In February 1800 a letter was sent to Cornwallis at Dublin Castle from Lord Powerscourt and other harrassed landowners , pointing out the impossibility of policing the Wicklow wilderness and appealing for the construction of a road through it to flush out the remaining 1798 rebels and to return some discipline and order to Wicklow . Some landowners offered to donate the land for free. Cornwallis held consultative and planning meetings in the Yellow House in Rathfarnham and then acted fast. He decided to build a road, a Military Road over the Wicklow mountains as far as Aughavannagh, to flush out the remaining rebels . This military road would have four to five overseeing military barracks placed strategically along it’s route –one at Glencree, one at Laragh ,one at Drumgoff and one at Aughavannagh and also in the Glen of Imaal. The purpose of all this costly ,infra structural outlay was not just to inhibit Michael Dwyer and his now small rump of remaining rebels, but also to deter a full-fledged French invasion.The British believed that that many United Irishmen and the revolutionary remnants of Dwyer’s and Emmet’s uprisings would side with the French in the event of a French invasion of Ireland, which would of course severely threaten the British mainland. Napoleon was at his zenith of his military powers at this time and the British feared an invasion by the back door. Hence the size, strength and frequency of the Wicklow barracks system along the route of the military road.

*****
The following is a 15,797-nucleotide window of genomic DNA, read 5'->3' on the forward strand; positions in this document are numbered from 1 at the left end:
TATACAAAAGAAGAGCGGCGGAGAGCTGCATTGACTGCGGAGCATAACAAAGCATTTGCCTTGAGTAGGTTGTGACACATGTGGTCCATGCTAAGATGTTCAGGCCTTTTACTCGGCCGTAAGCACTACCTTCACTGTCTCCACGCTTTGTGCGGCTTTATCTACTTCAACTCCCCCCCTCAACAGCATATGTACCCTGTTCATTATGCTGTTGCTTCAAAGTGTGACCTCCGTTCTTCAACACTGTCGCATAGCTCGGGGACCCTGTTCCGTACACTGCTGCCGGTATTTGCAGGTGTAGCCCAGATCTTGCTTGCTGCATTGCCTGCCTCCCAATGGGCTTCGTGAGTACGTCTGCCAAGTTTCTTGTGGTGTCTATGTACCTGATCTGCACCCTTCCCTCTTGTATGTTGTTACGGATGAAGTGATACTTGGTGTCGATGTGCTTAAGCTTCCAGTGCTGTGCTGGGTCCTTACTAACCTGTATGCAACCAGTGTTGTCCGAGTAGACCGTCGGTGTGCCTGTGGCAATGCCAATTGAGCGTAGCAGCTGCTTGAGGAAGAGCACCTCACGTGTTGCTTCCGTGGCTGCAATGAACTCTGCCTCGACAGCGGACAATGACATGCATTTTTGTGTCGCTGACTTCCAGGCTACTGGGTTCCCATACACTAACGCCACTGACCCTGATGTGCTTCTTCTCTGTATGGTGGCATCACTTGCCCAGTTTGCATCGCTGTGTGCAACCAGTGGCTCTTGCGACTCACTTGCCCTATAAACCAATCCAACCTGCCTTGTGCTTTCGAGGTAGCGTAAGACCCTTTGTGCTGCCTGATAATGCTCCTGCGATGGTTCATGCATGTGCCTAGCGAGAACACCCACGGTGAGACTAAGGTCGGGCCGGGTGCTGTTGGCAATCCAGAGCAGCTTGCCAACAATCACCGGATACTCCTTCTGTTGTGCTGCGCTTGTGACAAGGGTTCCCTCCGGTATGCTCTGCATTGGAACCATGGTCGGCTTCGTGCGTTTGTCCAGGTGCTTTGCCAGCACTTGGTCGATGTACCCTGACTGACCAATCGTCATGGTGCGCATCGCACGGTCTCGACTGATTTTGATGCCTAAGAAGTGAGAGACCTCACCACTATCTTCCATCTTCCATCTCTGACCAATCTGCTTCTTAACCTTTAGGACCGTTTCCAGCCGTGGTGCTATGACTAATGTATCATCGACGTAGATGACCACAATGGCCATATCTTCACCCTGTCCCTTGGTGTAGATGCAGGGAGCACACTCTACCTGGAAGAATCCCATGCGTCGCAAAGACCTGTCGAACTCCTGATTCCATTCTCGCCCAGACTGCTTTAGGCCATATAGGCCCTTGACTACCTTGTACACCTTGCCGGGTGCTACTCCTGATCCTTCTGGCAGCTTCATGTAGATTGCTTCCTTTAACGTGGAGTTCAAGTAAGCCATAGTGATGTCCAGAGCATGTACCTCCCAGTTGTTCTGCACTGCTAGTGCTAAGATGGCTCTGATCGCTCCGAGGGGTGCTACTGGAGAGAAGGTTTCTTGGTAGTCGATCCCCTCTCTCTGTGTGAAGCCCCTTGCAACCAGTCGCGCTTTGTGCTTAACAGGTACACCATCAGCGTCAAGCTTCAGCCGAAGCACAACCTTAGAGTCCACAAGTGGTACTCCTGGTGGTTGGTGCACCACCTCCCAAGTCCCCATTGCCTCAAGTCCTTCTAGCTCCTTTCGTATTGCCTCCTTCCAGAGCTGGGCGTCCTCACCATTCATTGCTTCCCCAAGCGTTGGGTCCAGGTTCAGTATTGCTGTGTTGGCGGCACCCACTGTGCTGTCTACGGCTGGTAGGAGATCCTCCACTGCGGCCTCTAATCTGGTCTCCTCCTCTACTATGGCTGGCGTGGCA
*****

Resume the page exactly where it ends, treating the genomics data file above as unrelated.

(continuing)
Work commenced on the new road very quickly ,in August 1800,as compulsory purchase of land was not necessary . A Scotsman, Captain Alexander Taylor of the Royal Irish Fusiliers took charge of the road building project and 200 soldiers were employed in the construction of the road over difficult and boggy terrain.The occurrence of yet another attempted uprising ,this time from Robet Emmett in 1803, spurred on the whole military road construction project. The undertaking was tough physical spade work and the soldiers had to live in tents or houses made of sods along the route.The road was finished in 1809. It was double the anticipated budget ,costing over £43000 or almost £1000 per mile. It was not long before artists and writers were recording the scenes by word, paint and on engravings. Even before the road was fully completed ,in 1806 the eminent Irish landscapist Thomas Sautelle Roberts (1760-1826) was painting the construction of the section as it traversed Glenmacnass.